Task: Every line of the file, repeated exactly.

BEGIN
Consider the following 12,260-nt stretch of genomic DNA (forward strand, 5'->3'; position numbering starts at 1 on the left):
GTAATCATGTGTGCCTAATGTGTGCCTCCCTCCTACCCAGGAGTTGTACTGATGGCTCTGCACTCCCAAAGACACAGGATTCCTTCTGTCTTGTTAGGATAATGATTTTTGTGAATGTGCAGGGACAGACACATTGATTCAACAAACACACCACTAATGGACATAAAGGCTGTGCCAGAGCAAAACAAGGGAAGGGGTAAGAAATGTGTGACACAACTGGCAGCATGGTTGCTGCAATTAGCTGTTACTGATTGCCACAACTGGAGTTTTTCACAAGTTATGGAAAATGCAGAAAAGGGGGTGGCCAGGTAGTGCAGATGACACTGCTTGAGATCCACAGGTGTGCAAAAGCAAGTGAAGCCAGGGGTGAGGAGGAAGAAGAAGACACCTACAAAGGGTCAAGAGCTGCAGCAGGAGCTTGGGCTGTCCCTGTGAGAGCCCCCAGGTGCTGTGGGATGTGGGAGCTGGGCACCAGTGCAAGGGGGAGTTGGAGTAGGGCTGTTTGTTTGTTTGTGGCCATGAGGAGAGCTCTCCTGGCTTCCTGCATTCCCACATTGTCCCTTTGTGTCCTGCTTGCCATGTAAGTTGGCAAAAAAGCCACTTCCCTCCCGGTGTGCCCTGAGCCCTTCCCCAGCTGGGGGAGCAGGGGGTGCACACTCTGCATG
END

Consider the following 12,260-nt stretch of genomic DNA (forward strand, 5'->3'; position numbering starts at 1 on the left):
GTAATCATGTGTGCCTAATGTGTGCCTCCCTCCTACCCAGGAGTTGTACTGATGGCTCTGCACTCCCAAAGACACAGGATTCCTTCTGTCTTGTTAGGATAATGATTTTTGTGAATGTGCAGGGACAGACACATTGATTCAACAAACACACCACTAATGGACATAAAGGCTGTGCCAGAGCAAAACAAGGGAAGGGGTAAGAAATGTGTGACACAACTGGCAGCATGGTTGCTGCAATTAGCTGTTACTGATTGCCACAACTGGAGTTTTTCACAAGTTATGGAAAATGCAGAAAAGGGGGTGGCCAGGTAGTGCAGATGACACTGCTTGAGATCCACAGGTGTGCAAAAGCAAGTGAAGCCAGGGGTGAGGAGGAAGAAGAAGACACCTACAAAGGGTCAAGAGCTGCAGCAGGAGCTTGGGCTGTCCCTGTGAGAGCCCCCAGGTGCTGTGGGATGTGGGAGCTGGGCACCAGTGCAAGGGGGAGTTGGAGTAGGGCTGTTTGTTTGTTTGTGGCCATGAGGAGAGCTCTCCTGGCTTCCTGCATTCCCACATTGTCCCTTTGTGTCCTGCTTGCCATGTAAGTTGGCAAAAAAGCCACTTCCCTCCCGGTGTGCCCTGAGCCCTTCCCCAGCTGGGGGAGCAGGGGGTGCACACTCTGCATG